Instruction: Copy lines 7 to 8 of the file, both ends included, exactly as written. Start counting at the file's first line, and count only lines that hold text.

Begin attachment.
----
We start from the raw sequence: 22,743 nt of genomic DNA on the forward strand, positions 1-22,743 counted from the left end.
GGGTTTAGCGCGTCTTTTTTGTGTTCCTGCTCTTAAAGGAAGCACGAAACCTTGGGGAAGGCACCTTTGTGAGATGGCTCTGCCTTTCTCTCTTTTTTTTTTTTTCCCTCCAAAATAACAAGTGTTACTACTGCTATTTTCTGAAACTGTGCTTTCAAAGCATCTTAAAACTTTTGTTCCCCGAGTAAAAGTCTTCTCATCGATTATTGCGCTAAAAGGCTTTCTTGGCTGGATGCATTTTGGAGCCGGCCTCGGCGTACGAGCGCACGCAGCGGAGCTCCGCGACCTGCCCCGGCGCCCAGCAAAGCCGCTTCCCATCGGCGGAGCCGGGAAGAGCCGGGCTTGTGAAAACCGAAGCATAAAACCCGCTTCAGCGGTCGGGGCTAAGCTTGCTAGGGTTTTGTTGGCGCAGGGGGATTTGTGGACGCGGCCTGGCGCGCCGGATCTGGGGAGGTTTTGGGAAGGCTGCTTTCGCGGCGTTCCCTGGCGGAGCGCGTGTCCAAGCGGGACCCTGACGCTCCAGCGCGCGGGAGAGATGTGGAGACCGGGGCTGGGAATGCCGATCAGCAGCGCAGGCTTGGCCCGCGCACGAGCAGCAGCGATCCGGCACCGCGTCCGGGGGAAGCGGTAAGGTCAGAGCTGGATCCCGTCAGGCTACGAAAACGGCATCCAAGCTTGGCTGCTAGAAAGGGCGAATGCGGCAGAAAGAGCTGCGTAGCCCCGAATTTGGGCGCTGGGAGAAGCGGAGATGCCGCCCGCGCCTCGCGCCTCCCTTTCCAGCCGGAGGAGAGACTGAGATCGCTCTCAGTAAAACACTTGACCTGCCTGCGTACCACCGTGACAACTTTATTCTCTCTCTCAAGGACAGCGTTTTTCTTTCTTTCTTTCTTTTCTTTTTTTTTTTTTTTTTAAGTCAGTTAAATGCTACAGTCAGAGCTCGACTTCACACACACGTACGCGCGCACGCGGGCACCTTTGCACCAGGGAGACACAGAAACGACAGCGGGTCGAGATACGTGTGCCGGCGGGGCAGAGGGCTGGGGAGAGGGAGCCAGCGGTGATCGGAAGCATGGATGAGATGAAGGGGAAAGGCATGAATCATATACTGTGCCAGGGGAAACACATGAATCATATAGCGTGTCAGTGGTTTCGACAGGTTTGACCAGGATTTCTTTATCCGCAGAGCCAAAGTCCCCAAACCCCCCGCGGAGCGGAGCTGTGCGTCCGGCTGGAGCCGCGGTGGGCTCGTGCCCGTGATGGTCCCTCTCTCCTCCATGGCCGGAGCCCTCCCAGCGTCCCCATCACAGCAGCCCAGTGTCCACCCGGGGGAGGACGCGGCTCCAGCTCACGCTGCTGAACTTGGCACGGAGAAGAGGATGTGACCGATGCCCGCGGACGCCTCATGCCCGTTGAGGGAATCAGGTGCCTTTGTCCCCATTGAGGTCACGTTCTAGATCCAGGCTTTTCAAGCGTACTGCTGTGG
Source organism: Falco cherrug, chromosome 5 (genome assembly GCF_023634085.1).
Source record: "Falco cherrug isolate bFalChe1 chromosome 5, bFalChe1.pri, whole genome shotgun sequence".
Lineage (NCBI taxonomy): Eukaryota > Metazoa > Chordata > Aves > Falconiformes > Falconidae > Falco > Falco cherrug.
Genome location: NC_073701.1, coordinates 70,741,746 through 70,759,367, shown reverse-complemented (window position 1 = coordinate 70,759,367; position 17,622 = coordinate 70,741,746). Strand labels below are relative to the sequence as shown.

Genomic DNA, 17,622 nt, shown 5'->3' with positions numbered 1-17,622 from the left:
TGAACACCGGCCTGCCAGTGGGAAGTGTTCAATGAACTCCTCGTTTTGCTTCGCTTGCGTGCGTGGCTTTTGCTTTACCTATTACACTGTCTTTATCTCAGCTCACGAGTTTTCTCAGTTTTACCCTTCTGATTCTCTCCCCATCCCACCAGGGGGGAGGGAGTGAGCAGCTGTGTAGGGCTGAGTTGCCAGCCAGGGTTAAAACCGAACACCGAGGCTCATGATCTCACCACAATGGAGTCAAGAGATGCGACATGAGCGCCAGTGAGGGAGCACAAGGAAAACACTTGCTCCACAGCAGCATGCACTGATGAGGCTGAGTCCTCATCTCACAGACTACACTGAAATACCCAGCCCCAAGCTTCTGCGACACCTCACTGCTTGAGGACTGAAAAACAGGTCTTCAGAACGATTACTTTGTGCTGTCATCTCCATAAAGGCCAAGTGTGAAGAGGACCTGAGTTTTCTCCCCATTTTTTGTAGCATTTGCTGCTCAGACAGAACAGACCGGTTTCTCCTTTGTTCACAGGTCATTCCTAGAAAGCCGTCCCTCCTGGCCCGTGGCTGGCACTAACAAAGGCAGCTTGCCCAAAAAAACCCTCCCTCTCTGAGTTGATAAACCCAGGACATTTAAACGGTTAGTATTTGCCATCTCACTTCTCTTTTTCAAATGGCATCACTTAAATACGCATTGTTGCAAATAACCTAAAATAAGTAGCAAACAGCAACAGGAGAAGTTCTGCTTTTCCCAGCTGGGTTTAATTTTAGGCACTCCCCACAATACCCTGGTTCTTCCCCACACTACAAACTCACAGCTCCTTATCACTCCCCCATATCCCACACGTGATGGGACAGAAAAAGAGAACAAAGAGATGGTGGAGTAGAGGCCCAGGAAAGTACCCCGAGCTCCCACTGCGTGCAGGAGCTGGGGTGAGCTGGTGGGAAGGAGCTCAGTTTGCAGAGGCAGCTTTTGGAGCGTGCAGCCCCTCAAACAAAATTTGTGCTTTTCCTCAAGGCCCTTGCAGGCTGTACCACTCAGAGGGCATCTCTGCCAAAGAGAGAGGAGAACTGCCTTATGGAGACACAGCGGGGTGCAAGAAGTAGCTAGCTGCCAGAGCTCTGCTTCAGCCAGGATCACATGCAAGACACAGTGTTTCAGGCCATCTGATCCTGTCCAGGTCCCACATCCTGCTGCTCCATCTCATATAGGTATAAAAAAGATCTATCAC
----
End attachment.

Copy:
Genomic DNA, 17,622 nt, shown 5'->3' with positions numbered 1-17,622 from the left:
TGAACACCGGCCTGCCAGTGGGAAGTGTTCAATGAACTCCTCGTTTTGCTTCGCTTGCGTGCGTGGCTTTTGCTTTACCTATTACACTGTCTTTATCTCAGCTCACGAGTTTTCTCAGTTTTACCCTTCTGATTCTCTCCCCATCCCACCAGGGGGGAGGGAGTGAGCAGCTGTGTAGGGCTGAGTTGCCAGCCAGGGTTAAAACCGAACACCGAGGCTCATGATCTCACCACAATGGAGTCAAGAGATGCGACATGAGCGCCAGTGAGGGAGCACAAGGAAAACACTTGCTCCACAGCAGCATGCACTGATGAGGCTGAGTCCTCATCTCACAGACTACACTGAAATACCCAGCCCCAAGCTTCTGCGACACCTCACTGCTTGAGGACTGAAAAACAGGTCTTCAGAACGATTACTTTGTGCTGTCATCTCCATAAAGGCCAAGTGTGAAGAGGACCTGAGTTTTCTCCCCATTTTTTGTAGCATTTGCTGCTCAGACAGAACAGACCGGTTTCTCCTTTGTTCACAGGTCATTCCTAGAAAGCCGTCCCTCCTGGCCCGTGGCTGGCACTAACAAAGGCAGCTTGCCCAAAAAAACCCTCCCTCTCTGAGTTGATAAACCCAGGACATTTAAACGGTTAGTATTTGCCATCTCACTTCTCTTTTTCAAATGGCATCACTTAAATACGCATTGTTGCAAATAACCTAAAATAAGTAGCAAACAGCAACAGGAGAAGTTCTGCTTTTCCCAGCTGGGTTTAATTTTAGGCACTCCCCACAATACCCTGGTTCTTCCCCACACTACAAACTCACAGCTCCTTATCACTCCCCCATATCCCACACGTGATGGGACAGAAAAAGAGAACAAAGAGATGGTGGAGTAGAGGCCCAGGAAAGTACCCCGAGCTCCCACTGCGTGCAGGAGCTGGGGTGAGCTGGTGGGAAGGAGCTCAGTTTGCAGAGGCAGCTTTTGGAGCGTGCAGCCCCTCAAACAAAATTTGTGCTTTTCCTCAAGGCCCTTGCAGGCTGTACCACTCAGAGGGCATCTCTGCCAAAGAGAGAGGAGAACTGCCTTATGGAGACACAGCGGGGTGCAAGAAGTAGCTAGCTGCCAGAGCTCTGCTTCAGCCAGGATCACATGCAAGACACAGTGTTTCAGGCCATCTGATCCTGTCCAGGTCCCACATCCTGCTGCTCCATCTCATATAGGTATAAAAAAGATCTATCAC